“I thank Chairman Ryan for having the courage not just to talk frankly about the danger America’s national debt poses to the American people but also to propose a comprehensive program to cut the national debt,” the former Democratic vice presidential candidate and Connecticut Senator said in April 2011after Ryan unveiled his first budget resolution as House Budget chairman. “One does not have to agree with all or most of Chairman Ryan’s proposals to be able to applaud his serious commitment to reduce the debt that threatens our nation’s future.”
“More of us in Congress from both sides of the aisle need to step forward to embrace comprehensive solutions to address this problem,” he added. “Now is not the time for half-measures or politics as usual, and Chairman Ryan has recognized this reality by offering his plan.”
6. President Bill Clinton
Though Democrats insist Ryan’s Medicare proposals are “right-wing,” they are actually modeled on recommendations issued by a bipartisan commission under President Clinton, and have been championed by former Clinton budget director Alice Rivlin.
Clinton met with Ryan in May 2011 at a national debt forum in Washington, D.C., shortly after Democrats had won a special congressional election in New York. The former president told Ryan he hoped Democrats would engage on Medicare reform and told the GOP congressman to “give me a call” if he ever wanted to discuss the issue.
“I’m glad we won this race in New York,” Clinton told Ryan. “But I hope Democrats don’t use this as an excuse to do nothing on Medicare.”
John Gorman, who served as a healthcare consultant in the Clinton administration, said the Ryan-Wyden Medicare plan, which was included in the most recent version of the House Republican budget, was “a reasonable compromise,” adding, “there’s a lot of precedent for it.”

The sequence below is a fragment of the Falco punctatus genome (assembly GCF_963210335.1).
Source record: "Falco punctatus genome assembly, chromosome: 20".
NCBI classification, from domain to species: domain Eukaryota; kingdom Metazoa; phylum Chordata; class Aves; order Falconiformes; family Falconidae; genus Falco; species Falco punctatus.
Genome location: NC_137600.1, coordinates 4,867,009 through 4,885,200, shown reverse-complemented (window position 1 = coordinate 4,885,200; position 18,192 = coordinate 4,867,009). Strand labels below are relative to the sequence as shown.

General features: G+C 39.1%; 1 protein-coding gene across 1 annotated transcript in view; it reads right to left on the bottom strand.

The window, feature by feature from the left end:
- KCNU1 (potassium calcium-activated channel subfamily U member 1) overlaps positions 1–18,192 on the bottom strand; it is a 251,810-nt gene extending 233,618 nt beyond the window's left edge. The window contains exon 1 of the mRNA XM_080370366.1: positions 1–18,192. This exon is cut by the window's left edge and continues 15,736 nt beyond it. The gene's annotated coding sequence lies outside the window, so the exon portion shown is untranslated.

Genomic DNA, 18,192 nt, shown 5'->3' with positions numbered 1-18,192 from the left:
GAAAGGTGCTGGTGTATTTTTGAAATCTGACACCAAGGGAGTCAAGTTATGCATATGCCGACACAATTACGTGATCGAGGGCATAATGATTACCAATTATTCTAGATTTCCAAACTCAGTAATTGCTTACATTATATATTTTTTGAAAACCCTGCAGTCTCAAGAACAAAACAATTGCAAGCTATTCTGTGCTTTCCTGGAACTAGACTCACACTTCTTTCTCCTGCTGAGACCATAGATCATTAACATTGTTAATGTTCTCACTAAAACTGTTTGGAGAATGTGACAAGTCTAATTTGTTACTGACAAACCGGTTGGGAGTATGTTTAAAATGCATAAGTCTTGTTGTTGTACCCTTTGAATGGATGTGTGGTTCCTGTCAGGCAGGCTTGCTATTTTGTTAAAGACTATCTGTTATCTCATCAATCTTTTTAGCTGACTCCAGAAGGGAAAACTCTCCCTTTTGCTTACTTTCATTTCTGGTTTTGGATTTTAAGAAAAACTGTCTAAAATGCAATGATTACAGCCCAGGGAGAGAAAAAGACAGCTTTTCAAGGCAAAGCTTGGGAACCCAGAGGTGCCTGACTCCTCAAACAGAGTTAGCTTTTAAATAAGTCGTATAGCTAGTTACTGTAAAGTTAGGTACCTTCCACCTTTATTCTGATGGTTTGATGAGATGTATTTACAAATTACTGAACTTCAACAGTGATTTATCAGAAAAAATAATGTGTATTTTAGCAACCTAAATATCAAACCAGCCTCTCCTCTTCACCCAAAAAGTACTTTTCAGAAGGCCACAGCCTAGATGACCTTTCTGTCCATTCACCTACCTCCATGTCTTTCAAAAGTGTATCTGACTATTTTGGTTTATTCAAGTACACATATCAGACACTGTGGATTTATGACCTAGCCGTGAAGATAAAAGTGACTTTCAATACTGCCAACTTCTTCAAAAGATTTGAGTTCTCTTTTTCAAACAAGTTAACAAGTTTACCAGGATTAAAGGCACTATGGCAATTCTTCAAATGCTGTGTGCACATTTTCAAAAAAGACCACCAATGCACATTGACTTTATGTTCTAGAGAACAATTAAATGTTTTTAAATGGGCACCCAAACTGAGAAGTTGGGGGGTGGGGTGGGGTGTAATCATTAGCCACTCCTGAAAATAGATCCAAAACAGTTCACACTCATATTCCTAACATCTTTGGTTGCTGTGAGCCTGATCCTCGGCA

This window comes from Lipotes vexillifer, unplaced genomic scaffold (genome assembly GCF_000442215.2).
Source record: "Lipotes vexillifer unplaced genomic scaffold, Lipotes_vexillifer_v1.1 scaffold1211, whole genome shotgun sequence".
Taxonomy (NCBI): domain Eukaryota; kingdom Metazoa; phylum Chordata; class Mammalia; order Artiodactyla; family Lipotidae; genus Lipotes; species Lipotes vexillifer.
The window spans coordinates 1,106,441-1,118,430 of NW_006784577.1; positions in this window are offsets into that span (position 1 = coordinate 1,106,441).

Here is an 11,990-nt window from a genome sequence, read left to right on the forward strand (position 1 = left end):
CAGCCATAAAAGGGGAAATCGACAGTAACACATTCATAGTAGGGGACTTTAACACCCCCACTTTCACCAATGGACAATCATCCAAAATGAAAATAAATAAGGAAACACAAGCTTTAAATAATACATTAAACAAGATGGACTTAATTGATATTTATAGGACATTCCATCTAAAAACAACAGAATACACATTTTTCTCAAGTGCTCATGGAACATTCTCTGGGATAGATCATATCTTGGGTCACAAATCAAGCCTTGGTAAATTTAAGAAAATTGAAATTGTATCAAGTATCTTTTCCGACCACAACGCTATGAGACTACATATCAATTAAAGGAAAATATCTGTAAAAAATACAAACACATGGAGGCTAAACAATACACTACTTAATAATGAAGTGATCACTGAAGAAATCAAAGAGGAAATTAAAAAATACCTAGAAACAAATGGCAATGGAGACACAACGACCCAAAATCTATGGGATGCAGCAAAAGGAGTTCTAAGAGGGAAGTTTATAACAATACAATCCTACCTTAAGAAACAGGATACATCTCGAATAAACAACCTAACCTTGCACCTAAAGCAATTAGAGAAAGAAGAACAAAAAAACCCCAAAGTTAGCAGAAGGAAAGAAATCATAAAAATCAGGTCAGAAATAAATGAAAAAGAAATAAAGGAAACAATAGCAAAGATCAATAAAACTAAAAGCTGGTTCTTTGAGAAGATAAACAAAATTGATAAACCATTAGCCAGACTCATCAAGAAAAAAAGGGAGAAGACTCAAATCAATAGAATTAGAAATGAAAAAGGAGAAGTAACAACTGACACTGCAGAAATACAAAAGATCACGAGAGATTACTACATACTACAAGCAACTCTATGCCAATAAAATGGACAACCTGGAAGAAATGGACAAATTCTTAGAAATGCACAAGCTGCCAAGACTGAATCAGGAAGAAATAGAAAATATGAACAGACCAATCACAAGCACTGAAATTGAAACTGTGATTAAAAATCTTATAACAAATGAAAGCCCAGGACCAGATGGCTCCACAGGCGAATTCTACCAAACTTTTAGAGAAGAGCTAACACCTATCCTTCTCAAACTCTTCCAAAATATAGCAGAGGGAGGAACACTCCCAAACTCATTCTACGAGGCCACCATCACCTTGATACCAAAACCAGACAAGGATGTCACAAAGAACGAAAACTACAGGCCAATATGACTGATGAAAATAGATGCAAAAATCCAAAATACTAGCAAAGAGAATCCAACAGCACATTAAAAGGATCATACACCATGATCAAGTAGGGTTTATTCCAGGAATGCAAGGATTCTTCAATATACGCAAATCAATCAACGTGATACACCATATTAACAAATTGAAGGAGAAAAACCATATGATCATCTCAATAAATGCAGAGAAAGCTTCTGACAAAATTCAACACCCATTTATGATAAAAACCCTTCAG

7. President Barack Obama
The president has, of late, had only negative things to say about Ryan’s budget proposals. He has repeated the myth that Ryan’s plan would “end Medicare as we know it,” and described the Republican budget as one that would “lead to a fundamentally different America than the one we’ve known throughout most of our history.”
But Obama struck a remarkably different tone in 2010 during a speech to Republican lawmakers in Baltimore.
“Paul, for example, the head of the Budget Committee, has looked at the budget and has made a serious proposal,” the president said. “I’ve read it. I can tell you what’s in it. And there’s some ideas in there that I would agree with but there’s some ideas we should have a healthy debate about because I don’t agree with them.”
Obama went on to describe Ryan’s “Roadmap” proposal, which served as the basis for the budget resolutions passed by the House, as “an entirely legitimate proposal.”
Later that year, the president told Peter Baker of the New York Times that Ryan was one two Republicans he trusted enough to work with on budget issues.
In April 2011, Obama praised Ryan as a “sincere” “patriot” who “wants to solve a real problem.”
8. Vice President Joe Biden
“He’s a fine guy,” the vice president said of Ryan in June. “He’s a bright, handsome guy from the state of Wisconsin and he’s a fine guy.”